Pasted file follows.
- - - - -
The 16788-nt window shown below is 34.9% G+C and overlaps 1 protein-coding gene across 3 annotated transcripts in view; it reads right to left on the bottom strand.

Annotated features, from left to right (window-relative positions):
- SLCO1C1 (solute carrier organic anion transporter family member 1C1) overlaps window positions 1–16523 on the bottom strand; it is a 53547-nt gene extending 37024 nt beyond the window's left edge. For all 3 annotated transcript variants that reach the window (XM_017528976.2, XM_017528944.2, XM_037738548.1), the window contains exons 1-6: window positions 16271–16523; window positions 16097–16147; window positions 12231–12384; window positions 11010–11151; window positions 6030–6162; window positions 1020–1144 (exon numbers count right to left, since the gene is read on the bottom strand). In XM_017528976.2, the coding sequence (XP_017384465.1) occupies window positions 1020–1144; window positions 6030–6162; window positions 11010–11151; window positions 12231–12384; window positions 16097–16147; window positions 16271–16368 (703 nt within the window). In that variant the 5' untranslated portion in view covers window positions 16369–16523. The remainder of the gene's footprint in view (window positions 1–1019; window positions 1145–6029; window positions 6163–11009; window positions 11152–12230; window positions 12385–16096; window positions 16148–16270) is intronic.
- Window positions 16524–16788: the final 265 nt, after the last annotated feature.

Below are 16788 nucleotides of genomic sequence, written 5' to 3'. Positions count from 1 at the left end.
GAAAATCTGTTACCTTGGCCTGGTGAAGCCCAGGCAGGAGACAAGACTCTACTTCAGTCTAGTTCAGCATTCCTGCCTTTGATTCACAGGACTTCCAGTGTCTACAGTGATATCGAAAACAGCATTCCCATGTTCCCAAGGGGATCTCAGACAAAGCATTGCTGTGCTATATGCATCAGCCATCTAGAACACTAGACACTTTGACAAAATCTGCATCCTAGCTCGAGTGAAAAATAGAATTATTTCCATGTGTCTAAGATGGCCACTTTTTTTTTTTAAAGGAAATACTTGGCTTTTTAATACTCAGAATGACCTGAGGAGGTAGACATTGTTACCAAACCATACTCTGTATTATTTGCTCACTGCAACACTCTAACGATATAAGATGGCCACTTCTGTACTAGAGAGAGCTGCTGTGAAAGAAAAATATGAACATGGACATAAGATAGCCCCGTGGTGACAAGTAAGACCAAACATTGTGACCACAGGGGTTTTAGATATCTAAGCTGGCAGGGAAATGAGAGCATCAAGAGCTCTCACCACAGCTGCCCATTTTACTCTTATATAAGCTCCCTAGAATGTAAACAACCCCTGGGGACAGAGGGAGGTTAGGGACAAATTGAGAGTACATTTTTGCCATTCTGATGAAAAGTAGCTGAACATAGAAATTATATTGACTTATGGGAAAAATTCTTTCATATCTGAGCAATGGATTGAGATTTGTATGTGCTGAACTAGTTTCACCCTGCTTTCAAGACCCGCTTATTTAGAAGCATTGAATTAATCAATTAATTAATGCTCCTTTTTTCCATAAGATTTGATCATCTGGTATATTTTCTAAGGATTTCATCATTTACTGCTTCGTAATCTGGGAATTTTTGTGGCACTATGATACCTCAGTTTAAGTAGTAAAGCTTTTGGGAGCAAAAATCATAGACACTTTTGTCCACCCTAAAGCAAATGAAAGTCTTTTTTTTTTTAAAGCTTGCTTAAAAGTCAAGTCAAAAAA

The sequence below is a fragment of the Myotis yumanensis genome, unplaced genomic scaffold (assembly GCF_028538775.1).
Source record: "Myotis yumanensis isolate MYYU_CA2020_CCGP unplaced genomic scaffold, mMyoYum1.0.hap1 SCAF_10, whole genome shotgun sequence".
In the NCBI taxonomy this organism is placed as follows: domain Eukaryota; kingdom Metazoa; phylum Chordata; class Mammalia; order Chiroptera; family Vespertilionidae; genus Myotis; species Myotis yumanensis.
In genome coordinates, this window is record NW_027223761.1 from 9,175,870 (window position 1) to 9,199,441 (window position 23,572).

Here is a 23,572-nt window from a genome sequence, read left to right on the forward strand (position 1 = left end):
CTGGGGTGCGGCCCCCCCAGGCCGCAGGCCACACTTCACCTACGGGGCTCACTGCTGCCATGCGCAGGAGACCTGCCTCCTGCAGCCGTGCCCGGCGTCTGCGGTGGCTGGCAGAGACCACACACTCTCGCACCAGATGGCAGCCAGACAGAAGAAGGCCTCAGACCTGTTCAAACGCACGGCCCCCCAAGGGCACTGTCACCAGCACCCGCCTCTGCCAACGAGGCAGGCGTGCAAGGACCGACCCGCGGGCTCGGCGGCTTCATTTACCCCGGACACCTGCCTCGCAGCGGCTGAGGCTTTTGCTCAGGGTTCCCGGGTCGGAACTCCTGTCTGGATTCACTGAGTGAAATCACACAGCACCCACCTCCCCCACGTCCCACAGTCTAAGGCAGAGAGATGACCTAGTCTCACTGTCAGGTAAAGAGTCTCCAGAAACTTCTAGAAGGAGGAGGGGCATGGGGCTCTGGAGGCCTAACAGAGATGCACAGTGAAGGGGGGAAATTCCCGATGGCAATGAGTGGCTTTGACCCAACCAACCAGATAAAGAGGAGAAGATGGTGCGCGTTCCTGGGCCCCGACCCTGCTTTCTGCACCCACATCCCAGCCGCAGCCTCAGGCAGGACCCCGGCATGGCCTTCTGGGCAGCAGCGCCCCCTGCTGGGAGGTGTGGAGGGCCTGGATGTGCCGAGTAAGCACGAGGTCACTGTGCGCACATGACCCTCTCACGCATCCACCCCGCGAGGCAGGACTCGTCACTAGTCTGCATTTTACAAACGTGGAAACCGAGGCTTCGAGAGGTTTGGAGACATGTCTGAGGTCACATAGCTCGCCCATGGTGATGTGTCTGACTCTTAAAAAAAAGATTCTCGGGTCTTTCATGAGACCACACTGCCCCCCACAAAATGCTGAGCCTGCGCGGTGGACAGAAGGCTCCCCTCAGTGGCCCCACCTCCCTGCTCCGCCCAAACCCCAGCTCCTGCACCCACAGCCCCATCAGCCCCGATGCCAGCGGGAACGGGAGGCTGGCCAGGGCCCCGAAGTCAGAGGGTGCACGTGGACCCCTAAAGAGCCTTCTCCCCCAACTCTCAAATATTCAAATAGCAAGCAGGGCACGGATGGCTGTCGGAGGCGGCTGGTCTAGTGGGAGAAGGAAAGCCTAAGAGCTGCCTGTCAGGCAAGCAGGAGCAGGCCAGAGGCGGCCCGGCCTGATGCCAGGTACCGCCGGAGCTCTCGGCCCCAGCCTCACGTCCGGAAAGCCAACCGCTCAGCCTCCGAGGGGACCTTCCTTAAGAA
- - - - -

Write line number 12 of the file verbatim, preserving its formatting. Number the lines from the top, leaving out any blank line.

CTGGGGTGCGGCCCCCCCAGGCCGCAGGCCACACTTCACCTACGGGGCTCACTGCTGCCATGCGCAGGAGACCTGCCTCCTGCAGCCGTGCCCGGCGTCTGCGGTGGCTGGCAGAGACCACACACTCTCGCACCAGATGGCAGCCAGACAGAAGAAGGCCTCAGACCTGTTCAAACGCACGGCCCCCCAAGGGCACTGTCACCAGCACCCGCCTCTGCCAACGAGGCAGGCGTGCAAGGACCGACCCGCGGGCTCGGCGGCTTCATTTACCCCGGACACCTGCCTCGCAGCGGCTGAGGCTTTTGCTCAGGGTTCCCGGGTCGGAACTCCTGTCTGGATTCACTGAGTGAAATCACACAGCACCCACCTCCCCCACGTCCCACAGTCTAAGGCAGAGAGATGACCTAGTCTCACTGTCAGGTAAAGAGTCTCCAGAAACTTCTAGAAGGAGGAGGGGCATGGGGCTCTGGAGGCCTAACAGAGATGCACAGTGAAGGGGGGAAATTCCCGATGGCAATGAGTGGCTTTGACCCAACCAACCAGATAAAGAGGAGAAGATGGTGCGCGTTCCTGGGCCCCGACCCTGCTTTCTGCACCCACATCCCAGCCGCAGCCTCAGGCAGGACCCCGGCATGGCCTTCTGGGCAGCAGCGCCCCCTGCTGGGAGGTGTGGAGGGCCTGGATGTGCCGAGTAAGCACGAGGTCACTGTGCGCACATGACCCTCTCACGCATCCACCCCGCGAGGCAGGACTCGTCACTAGTCTGCATTTTACAAACGTGGAAACCGAGGCTTCGAGAGGTTTGGAGACATGTCTGAGGTCACATAGCTCGCCCATGGTGATGTGTCTGACTCTTAAAAAAAAGATTCTCGGGTCTTTCATGAGACCACACTGCCCCCCACAAAATGCTGAGCCTGCGCGGTGGACAGAAGGCTCCCCTCAGTGGCCCCACCTCCCTGCTCCGCCCAAACCCCAGCTCCTGCACCCACAGCCCCATCAGCCCCGATGCCAGCGGGAACGGGAGGCTGGCCAGGGCCCCGAAGTCAGAGGGTGCACGTGGACCCCTAAAGAGCCTTCTCCCCCAACTCTCAAATATTCAAATAGCAAGCAGGGCACGGATGGCTGTCGGAGGCGGCTGGTCTAGTGGGAGAAGGAAAGCCTAAGAGCTGCCTGTCAGGCAAGCAGGAGCAGGCCAGAGGCGGCCCGGCCTGATGCCAGGTACCGCCGGAGCTCTCGGCCCCAGCCTCACGTCCGGAAAGCCAACCGCTCAGCCTCCGAGGGGACCTTCCTTAAGAA